Book Review: Afghanistan Post–2014—Misreading Afghanistan’s Crypto-coloniality

Review of: Afghanistan Post-2014: Power Configurations and Evolving Tragectories. Edited by Rajen Harshe’ and Dhananjay Tripathi. (New Delhi: Routledge), 2016, pp. xix+248. The colonial and postcolonial writings about of Afghanistan are marked by the absence of a systematic and critical awareness about the country as an offspring and dependency of Western colonialism. The ethnographic, historic […]

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The Trade War is Here: Some of the New “Facts of Life”

In Madeleine Albright’s new book, dramatically titled Fascism: A Warning, she slams the anti-globalization crowd, claiming yet again that globalization is here to stay—it’s a “fact of life”. It must be another of those facts of life that we are seeing today, like “Donald Trump will never be elected president” or “UK voters will ultimately […]

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Donald Trump vs. Cultural Imperialism

“We will seek friendship and goodwill with the nations of the world — but we do so with the understanding that it is the right of all nations to put their own interests first. We do not seek to impose our way of life on anyone…” ~ Donald Trump, Inaugural Address, January 20, 2017. Yet […]

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2016: The Ending of the Year of Beginnings

Probably the most memorable year in decades, 2016 was a non-stop accumulation of turning points and landmark events. In broad terms, we began to witness the demise of globalism, the rise of deglobalization, and the sunset of (neo)liberal imperialism. Not only did the nation matter once again, so did the triumph of local narratives and […]

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Anthropologists and “Illegal Immigrants”

In this second of two recent articles on migration I examine the writings of three anthropologists— Nicholas P. De Genova, Andrew Kipnis, and Luis F.B. Plascencia—concerning usage of the phrase “illegal immigrant”. The problem of labelling migrant workers is not one that anthropologists invented, but it certainly is one they take seriously, as they should. […]

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Open Borders, Global Citizenship, and the Working Class

In this and the next article I will discuss some of the politically contentious issues surrounding what some of us call “illegal immigration,” with reference to the works of three anthropologists—Andrew Kipnis, Nicholas De Genova, and Luis F.B. Plascencia—and the commentaries they sometimes make of each other’s arguments. This is a promised continuation from two […]

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Trump and Anthropology

“We are the new Indians…there are people today who want to discover us again, who want to conquer, enslave, and colonize us, and who want to use us like the conquistadores once did….The Indians were sacked for centuries…we are the new Indians and we need defenders. “We are doing worse than our Indians did during […]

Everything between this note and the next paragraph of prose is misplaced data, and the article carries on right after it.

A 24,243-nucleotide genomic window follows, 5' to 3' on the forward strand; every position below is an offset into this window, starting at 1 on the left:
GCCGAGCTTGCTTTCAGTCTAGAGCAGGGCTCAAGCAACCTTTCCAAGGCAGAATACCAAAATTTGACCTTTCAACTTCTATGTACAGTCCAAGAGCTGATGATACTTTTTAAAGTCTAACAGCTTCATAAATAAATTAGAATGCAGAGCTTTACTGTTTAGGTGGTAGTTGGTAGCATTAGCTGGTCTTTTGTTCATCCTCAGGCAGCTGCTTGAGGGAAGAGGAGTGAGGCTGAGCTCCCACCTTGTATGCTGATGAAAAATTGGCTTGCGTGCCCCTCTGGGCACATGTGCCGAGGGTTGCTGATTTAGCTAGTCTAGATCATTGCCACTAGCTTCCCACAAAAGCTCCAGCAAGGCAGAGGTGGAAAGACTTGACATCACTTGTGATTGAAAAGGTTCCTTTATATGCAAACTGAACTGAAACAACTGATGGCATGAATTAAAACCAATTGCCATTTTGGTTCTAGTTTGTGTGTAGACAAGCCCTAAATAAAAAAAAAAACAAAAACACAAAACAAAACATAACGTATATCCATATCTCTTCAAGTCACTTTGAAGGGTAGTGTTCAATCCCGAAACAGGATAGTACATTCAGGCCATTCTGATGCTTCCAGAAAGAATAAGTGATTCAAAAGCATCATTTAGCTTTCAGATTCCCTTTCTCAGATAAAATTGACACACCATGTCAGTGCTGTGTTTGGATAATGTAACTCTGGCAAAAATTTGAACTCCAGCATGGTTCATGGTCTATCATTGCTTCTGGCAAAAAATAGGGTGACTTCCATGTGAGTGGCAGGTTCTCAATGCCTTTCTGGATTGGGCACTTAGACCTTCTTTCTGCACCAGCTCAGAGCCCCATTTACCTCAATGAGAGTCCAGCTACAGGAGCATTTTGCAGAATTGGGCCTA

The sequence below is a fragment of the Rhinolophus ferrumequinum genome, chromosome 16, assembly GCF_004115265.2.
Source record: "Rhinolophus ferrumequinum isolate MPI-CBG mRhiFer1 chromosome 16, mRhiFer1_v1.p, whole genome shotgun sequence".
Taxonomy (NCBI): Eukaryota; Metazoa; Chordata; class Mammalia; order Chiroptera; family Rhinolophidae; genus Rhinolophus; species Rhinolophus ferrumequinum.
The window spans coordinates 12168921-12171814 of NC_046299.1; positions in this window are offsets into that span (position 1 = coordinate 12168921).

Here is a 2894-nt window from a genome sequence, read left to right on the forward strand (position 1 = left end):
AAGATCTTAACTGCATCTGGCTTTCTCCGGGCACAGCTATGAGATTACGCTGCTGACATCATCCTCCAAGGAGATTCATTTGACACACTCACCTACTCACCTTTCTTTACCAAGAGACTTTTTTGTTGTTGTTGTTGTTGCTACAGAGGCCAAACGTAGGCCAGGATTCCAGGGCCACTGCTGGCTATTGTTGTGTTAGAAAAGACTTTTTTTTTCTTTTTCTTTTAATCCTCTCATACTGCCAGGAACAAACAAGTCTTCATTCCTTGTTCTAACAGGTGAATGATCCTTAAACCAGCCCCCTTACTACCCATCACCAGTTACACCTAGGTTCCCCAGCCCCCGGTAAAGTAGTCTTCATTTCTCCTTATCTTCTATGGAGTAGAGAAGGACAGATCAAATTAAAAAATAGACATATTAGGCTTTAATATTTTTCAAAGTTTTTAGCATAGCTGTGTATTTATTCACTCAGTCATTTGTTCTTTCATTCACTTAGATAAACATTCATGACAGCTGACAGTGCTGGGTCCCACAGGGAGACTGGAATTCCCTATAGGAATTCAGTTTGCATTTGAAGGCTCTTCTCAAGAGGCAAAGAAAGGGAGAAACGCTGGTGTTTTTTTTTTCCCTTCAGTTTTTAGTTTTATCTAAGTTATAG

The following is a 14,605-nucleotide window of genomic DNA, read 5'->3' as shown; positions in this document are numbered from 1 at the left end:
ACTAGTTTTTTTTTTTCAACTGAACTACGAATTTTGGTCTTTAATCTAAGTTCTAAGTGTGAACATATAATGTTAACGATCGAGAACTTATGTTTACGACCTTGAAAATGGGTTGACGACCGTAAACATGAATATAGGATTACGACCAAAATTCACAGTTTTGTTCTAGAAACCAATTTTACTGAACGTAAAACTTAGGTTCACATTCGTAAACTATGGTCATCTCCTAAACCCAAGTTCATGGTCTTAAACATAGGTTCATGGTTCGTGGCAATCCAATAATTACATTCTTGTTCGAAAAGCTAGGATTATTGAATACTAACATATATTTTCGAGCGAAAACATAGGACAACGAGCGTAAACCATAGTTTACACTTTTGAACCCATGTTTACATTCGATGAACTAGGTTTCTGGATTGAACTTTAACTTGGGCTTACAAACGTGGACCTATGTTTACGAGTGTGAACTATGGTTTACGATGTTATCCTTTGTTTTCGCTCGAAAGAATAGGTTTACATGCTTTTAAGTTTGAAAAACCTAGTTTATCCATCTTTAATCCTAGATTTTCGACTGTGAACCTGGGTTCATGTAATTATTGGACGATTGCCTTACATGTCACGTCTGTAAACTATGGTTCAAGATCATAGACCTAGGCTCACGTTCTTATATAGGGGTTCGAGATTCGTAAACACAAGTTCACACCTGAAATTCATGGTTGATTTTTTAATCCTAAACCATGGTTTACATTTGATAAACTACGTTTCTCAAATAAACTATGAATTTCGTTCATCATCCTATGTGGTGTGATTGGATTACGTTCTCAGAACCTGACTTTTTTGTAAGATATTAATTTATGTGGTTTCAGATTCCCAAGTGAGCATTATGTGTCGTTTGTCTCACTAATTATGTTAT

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6 Documentaries for the 2016 US Presidential Election

This is an idiosyncratic selection of what I consider to be some of the most important reports and documentaries released during the 2016 US presidential election campaign, with direct reference to some of the maximum stakes and vested interests behind the maintenance of the current “global (dis)order”. Collectively they address the groundwork of the globalist […]

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Haunted by Gaddafi

One thing I did not predict is that, even five years later, what happened to Libya and to Muammar Gaddafi would still cast a long shadow across the centres of European and North American political and economic power. By now, almost all of the leaders who persecuted Gaddafi, have experienced their own demise, by far […]

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Neoliberalism, Brexit, and Higher Education

Is Brexit bad for UK universities? This appears to be the question at the centre of an article from the Times Higher Education titled “UK researchers face uncertainty over EU grant applications” (David Matthews, June 29, 2016), which was approvingly reprinted in the Bulletin of the Canadian Association of University Teachers (Vol. 63, No. 7, […]

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Donald Trump and Empire: An Assessment

“There is something unseemly about a nation conducting a foreign policy that involves it in the affairs of most of the nations of the world while its own domestic needs are neglected or postponed, just as there is something unseemly about an individual carrying all the burdens of the Community Chest and the PTA while […]

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Cosmopolitan Imperialism: Obama Does Anthropology in Laos?

“Obama, the cerebral son of an anthropologist”—this is how the Associated Press touted soon to be ex-president Barack Obama on his visit to Laos this week. The AP went even further, declaring Obama’s approach “soft diplomacy”. One has to wonder where all of the “soft diplomacy” was in the seven brutal wars simultaneously fought by […]

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